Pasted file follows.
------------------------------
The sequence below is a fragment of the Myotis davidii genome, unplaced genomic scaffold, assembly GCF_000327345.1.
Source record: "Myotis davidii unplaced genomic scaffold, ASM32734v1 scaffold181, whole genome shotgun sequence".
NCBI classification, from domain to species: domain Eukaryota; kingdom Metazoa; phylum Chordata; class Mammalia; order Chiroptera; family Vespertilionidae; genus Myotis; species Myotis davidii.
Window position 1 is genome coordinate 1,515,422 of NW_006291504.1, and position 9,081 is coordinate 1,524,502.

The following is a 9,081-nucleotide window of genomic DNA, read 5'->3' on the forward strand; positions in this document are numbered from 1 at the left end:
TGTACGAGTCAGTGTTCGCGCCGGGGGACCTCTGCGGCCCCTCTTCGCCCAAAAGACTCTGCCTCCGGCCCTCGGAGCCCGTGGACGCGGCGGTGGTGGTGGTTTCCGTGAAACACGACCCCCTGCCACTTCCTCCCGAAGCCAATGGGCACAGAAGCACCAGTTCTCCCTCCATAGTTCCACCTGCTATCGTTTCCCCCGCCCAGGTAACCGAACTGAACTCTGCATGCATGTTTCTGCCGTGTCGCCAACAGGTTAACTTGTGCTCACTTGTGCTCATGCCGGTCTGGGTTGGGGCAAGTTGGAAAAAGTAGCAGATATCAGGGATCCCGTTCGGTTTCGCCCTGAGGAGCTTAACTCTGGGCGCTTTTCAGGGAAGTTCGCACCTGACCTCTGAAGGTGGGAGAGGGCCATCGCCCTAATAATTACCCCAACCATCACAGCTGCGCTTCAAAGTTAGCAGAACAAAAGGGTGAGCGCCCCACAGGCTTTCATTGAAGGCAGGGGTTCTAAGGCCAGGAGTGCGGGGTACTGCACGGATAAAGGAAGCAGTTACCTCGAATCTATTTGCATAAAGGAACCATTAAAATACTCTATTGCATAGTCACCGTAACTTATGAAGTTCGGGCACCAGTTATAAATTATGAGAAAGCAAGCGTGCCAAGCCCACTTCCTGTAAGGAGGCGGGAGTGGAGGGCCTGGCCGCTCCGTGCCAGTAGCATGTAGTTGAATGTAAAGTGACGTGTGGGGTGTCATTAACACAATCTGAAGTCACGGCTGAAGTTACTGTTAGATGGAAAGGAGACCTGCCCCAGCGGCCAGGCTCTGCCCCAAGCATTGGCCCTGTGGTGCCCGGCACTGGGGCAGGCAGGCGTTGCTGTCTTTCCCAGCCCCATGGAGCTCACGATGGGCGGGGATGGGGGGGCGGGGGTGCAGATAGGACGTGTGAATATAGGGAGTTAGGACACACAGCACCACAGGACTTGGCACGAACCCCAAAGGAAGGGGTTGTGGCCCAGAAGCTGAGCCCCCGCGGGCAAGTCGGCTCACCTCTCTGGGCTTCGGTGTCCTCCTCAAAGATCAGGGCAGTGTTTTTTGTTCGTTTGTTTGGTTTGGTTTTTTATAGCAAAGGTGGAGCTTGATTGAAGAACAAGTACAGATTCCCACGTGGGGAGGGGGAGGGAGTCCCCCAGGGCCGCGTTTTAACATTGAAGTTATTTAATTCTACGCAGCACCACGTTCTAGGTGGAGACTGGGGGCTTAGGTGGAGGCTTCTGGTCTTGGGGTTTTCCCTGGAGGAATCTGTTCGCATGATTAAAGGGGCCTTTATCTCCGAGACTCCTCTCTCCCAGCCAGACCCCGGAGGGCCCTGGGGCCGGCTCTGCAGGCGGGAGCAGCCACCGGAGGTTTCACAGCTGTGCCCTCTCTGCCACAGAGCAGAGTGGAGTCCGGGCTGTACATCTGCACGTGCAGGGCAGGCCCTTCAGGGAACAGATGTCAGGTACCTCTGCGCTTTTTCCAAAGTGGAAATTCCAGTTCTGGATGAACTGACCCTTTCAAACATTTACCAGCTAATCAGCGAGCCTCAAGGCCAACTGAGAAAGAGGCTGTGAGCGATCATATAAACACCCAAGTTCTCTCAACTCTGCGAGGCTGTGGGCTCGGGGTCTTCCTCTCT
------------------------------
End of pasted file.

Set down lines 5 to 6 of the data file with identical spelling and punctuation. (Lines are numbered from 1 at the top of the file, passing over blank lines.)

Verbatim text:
The following is a 9,081-nucleotide window of genomic DNA, read 5'->3' on the forward strand; positions in this document are numbered from 1 at the left end:
TGTACGAGTCAGTGTTCGCGCCGGGGGACCTCTGCGGCCCCTCTTCGCCCAAAAGACTCTGCCTCCGGCCCTCGGAGCCCGTGGACGCGGCGGTGGTGGTGGTTTCCGTGAAACACGACCCCCTGCCACTTCCTCCCGAAGCCAATGGGCACAGAAGCACCAGTTCTCCCTCCATAGTTCCACCTGCTATCGTTTCCCCCGCCCAGGTAACCGAACTGAACTCTGCATGCATGTTTCTGCCGTGTCGCCAACAGGTTAACTTGTGCTCACTTGTGCTCATGCCGGTCTGGGTTGGGGCAAGTTGGAAAAAGTAGCAGATATCAGGGATCCCGTTCGGTTTCGCCCTGAGGAGCTTAACTCTGGGCGCTTTTCAGGGAAGTTCGCACCTGACCTCTGAAGGTGGGAGAGGGCCATCGCCCTAATAATTACCCCAACCATCACAGCTGCGCTTCAAAGTTAGCAGAACAAAAGGGTGAGCGCCCCACAGGCTTTCATTGAAGGCAGGGGTTCTAAGGCCAGGAGTGCGGGGTACTGCACGGATAAAGGAAGCAGTTACCTCGAATCTATTTGCATAAAGGAACCATTAAAATACTCTATTGCATAGTCACCGTAACTTATGAAGTTCGGGCACCAGTTATAAATTATGAGAAAGCAAGCGTGCCAAGCCCACTTCCTGTAAGGAGGCGGGAGTGGAGGGCCTGGCCGCTCCGTGCCAGTAGCATGTAGTTGAATGTAAAGTGACGTGTGGGGTGTCATTAACACAATCTGAAGTCACGGCTGAAGTTACTGTTAGATGGAAAGGAGACCTGCCCCAGCGGCCAGGCTCTGCCCCAAGCATTGGCCCTGTGGTGCCCGGCACTGGGGCAGGCAGGCGTTGCTGTCTTTCCCAGCCCCATGGAGCTCACGATGGGCGGGGATGGGGGGGCGGGGGTGCAGATAGGACGTGTGAATATAGGGAGTTAGGACACACAGCACCACAGGACTTGGCACGAACCCCAAAGGAAGGGGTTGTGGCCCAGAAGCTGAGCCCCCGCGGGCAAGTCGGCTCACCTCTCTGGGCTTCGGTGTCCTCCTCAAAGATCAGGGCAGTGTTTTTTGTTCGTTTGTTTGGTTTGGTTTTTTATAGCAAAGGTGGAGCTTGATTGAAGAACAAGTACAGATTCCCACGTGGGGAGGGGGAGGGAGTCCCCCAGGGCCGCGTTTTAACATTGAAGTTATTTAATTCTACGCAGCACCACGTTCTAGGTGGAGACTGGGGGCTTAGGTGGAGGCTTCTGGTCTTGGGGTTTTCCCTGGAGGAATCTGTTCGCATGATTAAAGGGGCCTTTATCTCCGAGACTCCTCTCTCCCAGCCAGACCCCGGAGGGCCCTGGGGCCGGCTCTGCAGGCGGGAGCAGCCACCGGAGGTTTCACAGCTGTGCCCTCTCTGCCACAGAGCAGAGTGGAGTCCGGGCTGTACATCTGCACGTGCAGGGCAGGCCCTTCAGGGAACAGATGTCAGGTACCTCTGCGCTTTTTCCAAAGTGGAAATTCCAGTTCTGGATGAACTGACCCTTTCAAACATTTACCAGCTAATCAGCGAGCCTCAAGGCCAACTGAGAAAGAGGCTGTGAGCGATCATATAAACACCCAAGTTCTCTCAACTCTGCGAGGCTGTGGGCTCGGGGTCTTCCTCTCT